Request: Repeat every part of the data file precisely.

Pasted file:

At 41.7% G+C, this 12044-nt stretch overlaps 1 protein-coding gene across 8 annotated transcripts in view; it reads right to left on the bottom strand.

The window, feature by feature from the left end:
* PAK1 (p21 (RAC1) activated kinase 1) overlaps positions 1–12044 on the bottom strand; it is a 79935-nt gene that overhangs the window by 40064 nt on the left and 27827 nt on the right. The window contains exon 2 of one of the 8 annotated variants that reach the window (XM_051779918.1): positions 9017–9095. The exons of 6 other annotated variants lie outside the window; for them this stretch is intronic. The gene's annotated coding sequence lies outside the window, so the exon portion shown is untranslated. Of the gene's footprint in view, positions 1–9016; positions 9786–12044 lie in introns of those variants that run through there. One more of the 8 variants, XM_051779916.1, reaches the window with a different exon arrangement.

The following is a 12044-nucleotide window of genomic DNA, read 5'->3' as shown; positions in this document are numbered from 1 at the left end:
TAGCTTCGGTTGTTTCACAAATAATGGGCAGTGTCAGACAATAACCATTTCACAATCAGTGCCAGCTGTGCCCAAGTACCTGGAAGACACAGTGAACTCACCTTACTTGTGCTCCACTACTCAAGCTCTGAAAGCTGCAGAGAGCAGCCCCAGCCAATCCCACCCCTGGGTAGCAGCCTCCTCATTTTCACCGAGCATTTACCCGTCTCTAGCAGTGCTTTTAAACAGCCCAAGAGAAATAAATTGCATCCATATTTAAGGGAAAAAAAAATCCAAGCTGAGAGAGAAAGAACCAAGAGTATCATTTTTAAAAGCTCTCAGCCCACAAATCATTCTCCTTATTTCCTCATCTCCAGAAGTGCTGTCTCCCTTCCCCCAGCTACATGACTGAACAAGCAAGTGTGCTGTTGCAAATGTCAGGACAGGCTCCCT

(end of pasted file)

At 41.7% G+C, this 12044-nt stretch overlaps 1 protein-coding gene across 8 annotated transcripts in view; it reads right to left on the bottom strand.

The window, feature by feature from the left end:
* PAK1 (p21 (RAC1) activated kinase 1) overlaps positions 1–12044 on the bottom strand; it is a 79935-nt gene that overhangs the window by 40064 nt on the left and 27827 nt on the right. The window contains exon 2 of one of the 8 annotated variants that reach the window (XM_051779918.1): positions 9017–9095. The exons of 6 other annotated variants lie outside the window; for them this stretch is intronic. The gene's annotated coding sequence lies outside the window, so the exon portion shown is untranslated. Of the gene's footprint in view, positions 1–9016; positions 9786–12044 lie in introns of those variants that run through there. One more of the 8 variants, XM_051779916.1, reaches the window with a different exon arrangement.

The following is a 12044-nucleotide window of genomic DNA, read 5'->3' as shown; positions in this document are numbered from 1 at the left end:
TAGCTTCGGTTGTTTCACAAATAATGGGCAGTGTCAGACAATAACCATTTCACAATCAGTGCCAGCTGTGCCCAAGTACCTGGAAGACACAGTGAACTCACCTTACTTGTGCTCCACTACTCAAGCTCTGAAAGCTGCAGAGAGCAGCCCCAGCCAATCCCACCCCTGGGTAGCAGCCTCCTCATTTTCACCGAGCATTTACCCGTCTCTAGCAGTGCTTTTAAACAGCCCAAGAGAAATAAATTGCATCCATATTTAAGGGAAAAAAAAATCCAAGCTGAGAGAGAAAGAACCAAGAGTATCATTTTTAAAAGCTCTCAGCCCACAAATCATTCTCCTTATTTCCTCATCTCCAGAAGTGCTGTCTCCCTTCCCCCAGCTACATGACTGAACAAGCAAGTGTGCTGTTGCAAATGTCAGGACAGGCTCCCT